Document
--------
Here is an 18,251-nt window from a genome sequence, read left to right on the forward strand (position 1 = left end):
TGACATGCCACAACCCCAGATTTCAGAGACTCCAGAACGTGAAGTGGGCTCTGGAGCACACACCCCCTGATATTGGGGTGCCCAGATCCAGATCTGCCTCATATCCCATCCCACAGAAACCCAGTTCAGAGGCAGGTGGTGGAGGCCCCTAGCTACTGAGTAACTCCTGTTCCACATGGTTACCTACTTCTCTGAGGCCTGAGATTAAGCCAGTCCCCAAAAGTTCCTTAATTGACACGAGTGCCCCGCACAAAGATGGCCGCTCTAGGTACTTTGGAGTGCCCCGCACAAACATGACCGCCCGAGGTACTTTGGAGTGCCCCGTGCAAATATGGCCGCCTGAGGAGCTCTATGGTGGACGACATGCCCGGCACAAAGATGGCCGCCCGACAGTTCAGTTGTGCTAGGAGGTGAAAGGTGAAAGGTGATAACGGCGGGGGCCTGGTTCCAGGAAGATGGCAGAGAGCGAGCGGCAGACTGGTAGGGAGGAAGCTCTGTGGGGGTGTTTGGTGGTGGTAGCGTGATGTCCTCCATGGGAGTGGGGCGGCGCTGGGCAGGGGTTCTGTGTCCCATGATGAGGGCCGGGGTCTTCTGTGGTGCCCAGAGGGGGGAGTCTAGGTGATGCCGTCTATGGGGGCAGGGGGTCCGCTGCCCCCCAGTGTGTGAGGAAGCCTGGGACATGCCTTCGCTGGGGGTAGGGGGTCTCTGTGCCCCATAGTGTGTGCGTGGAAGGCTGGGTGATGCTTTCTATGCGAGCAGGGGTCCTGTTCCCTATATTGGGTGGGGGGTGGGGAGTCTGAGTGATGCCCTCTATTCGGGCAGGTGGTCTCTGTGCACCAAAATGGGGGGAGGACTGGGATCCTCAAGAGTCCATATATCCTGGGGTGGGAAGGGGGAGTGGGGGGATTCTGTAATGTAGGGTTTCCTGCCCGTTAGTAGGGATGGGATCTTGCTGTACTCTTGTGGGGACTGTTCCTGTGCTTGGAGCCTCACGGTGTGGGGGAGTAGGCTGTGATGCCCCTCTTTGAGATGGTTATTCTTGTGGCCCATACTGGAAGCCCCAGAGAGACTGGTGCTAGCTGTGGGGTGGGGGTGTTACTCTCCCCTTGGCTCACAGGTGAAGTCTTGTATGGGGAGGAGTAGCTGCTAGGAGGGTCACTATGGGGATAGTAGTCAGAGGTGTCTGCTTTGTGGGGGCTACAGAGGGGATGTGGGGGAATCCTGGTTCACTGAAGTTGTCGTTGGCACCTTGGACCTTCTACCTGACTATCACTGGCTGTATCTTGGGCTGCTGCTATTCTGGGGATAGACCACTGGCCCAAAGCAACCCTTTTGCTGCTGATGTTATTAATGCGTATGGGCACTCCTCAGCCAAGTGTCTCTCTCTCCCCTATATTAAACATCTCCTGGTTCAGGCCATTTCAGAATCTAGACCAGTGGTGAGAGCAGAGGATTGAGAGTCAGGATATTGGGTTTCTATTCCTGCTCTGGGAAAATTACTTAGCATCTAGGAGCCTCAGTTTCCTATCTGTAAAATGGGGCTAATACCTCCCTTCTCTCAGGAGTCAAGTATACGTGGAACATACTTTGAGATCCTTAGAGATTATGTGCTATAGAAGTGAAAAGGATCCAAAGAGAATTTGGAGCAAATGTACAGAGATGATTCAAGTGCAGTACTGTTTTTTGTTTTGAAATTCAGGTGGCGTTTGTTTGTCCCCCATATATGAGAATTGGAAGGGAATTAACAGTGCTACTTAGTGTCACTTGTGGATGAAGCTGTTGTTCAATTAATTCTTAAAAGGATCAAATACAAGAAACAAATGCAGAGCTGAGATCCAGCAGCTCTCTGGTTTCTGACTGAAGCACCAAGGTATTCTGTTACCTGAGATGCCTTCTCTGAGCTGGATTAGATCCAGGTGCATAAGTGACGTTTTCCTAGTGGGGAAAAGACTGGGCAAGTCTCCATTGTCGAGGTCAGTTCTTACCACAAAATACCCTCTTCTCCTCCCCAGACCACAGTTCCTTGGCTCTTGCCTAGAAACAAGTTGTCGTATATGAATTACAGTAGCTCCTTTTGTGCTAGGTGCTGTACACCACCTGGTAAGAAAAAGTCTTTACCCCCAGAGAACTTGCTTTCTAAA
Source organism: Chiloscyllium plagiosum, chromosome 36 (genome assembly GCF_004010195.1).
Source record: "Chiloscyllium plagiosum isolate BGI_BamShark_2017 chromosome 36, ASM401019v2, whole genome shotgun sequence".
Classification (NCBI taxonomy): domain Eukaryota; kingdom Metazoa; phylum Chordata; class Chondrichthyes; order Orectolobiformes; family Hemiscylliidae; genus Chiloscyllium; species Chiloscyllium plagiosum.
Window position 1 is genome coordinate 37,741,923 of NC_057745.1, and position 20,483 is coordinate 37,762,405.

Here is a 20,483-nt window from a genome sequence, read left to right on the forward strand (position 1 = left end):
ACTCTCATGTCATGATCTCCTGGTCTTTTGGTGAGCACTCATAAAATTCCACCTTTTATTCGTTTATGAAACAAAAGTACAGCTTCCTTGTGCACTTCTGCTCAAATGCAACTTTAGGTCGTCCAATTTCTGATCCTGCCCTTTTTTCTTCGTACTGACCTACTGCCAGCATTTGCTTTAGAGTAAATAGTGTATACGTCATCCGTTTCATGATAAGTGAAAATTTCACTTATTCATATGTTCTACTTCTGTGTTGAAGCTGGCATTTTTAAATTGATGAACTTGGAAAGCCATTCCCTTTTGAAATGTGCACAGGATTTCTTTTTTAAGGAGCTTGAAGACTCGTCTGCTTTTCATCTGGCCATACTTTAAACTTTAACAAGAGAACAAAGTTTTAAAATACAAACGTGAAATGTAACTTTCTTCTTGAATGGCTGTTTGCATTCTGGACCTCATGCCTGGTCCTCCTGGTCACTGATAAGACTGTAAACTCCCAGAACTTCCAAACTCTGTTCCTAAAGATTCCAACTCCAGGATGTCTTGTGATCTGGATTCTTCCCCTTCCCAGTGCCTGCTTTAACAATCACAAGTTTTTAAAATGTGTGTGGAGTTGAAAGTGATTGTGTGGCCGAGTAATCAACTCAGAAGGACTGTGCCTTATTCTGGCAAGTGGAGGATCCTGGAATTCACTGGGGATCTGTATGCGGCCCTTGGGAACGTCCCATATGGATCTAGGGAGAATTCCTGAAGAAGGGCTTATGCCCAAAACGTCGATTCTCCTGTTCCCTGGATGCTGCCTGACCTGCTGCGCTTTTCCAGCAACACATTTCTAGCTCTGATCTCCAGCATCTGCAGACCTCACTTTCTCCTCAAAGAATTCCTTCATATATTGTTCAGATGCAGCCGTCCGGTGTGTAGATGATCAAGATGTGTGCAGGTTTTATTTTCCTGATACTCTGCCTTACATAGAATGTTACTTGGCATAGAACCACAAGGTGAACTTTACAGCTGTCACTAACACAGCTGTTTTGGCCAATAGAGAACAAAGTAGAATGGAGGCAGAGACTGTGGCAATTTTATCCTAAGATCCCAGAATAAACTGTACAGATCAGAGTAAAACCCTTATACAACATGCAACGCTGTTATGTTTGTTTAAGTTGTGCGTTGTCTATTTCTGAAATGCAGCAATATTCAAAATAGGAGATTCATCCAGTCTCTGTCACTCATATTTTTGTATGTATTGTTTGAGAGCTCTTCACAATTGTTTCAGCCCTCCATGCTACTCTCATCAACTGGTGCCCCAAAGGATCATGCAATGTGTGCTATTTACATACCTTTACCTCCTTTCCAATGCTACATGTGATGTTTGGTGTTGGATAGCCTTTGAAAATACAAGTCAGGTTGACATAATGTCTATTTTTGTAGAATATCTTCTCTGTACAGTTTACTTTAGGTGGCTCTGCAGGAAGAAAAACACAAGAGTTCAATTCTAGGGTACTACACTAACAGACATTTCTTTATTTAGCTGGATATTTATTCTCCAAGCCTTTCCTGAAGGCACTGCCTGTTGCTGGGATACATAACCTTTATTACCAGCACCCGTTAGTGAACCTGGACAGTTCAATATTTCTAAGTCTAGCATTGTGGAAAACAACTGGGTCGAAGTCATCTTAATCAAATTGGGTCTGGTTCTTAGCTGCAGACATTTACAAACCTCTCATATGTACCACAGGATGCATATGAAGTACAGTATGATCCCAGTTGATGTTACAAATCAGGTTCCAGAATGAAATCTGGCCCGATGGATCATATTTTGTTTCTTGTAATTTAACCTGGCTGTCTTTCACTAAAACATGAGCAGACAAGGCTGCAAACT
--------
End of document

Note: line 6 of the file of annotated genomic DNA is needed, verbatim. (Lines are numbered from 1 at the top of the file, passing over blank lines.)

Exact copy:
Window position 1 is genome coordinate 37,741,923 of NC_057745.1, and position 20,483 is coordinate 37,762,405.